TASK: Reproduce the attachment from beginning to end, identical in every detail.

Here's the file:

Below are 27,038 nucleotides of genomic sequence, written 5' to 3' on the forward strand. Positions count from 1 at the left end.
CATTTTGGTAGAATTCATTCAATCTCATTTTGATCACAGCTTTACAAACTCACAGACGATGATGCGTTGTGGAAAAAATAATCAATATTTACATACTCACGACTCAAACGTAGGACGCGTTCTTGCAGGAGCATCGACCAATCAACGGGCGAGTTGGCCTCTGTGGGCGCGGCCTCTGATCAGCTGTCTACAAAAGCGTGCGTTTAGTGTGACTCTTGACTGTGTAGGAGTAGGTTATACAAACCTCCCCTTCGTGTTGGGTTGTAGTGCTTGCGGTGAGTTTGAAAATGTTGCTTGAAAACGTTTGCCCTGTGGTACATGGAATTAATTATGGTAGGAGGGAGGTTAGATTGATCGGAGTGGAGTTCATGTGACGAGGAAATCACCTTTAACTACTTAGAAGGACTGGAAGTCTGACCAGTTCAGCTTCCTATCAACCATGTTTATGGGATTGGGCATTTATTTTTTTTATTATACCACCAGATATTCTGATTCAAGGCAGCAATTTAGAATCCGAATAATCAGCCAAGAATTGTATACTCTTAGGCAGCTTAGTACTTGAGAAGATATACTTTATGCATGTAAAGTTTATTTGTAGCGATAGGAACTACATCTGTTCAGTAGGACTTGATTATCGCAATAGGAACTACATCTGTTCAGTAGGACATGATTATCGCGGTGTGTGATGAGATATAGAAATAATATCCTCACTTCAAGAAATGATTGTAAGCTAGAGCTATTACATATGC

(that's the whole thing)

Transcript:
Below are 27,038 nucleotides of genomic sequence, written 5' to 3' on the forward strand. Positions count from 1 at the left end.
CATTTTGGTAGAATTCATTCAATCTCATTTTGATCACAGCTTTACAAACTCACAGACGATGATGCGTTGTGGAAAAAATAATCAATATTTACATACTCACGACTCAAACGTAGGACGCGTTCTTGCAGGAGCATCGACCAATCAACGGGCGAGTTGGCCTCTGTGGGCGCGGCCTCTGATCAGCTGTCTACAAAAGCGTGCGTTTAGTGTGACTCTTGACTGTGTAGGAGTAGGTTATACAAACCTCCCCTTCGTGTTGGGTTGTAGTGCTTGCGGTGAGTTTGAAAATGTTGCTTGAAAACGTTTGCCCTGTGGTACATGGAATTAATTATGGTAGGAGGGAGGTTAGATTGATCGGAGTGGAGTTCATGTGACGAGGAAATCACCTTTAACTACTTAGAAGGACTGGAAGTCTGACCAGTTCAGCTTCCTATCAACCATGTTTATGGGATTGGGCATTTATTTTTTTTATTATACCACCAGATATTCTGATTCAAGGCAGCAATTTAGAATCCGAATAATCAGCCAAGAATTGTATACTCTTAGGCAGCTTAGTACTTGAGAAGATATACTTTATGCATGTAAAGTTTATTTGTAGCGATAGGAACTACATCTGTTCAGTAGGACTTGATTATCGCAATAGGAACTACATCTGTTCAGTAGGACATGATTATCGCGGTGTGTGATGAGATATAGAAATAATATCCTCACTTCAAGAAATGATTGTAAGCTAGAGCTATTACATATGC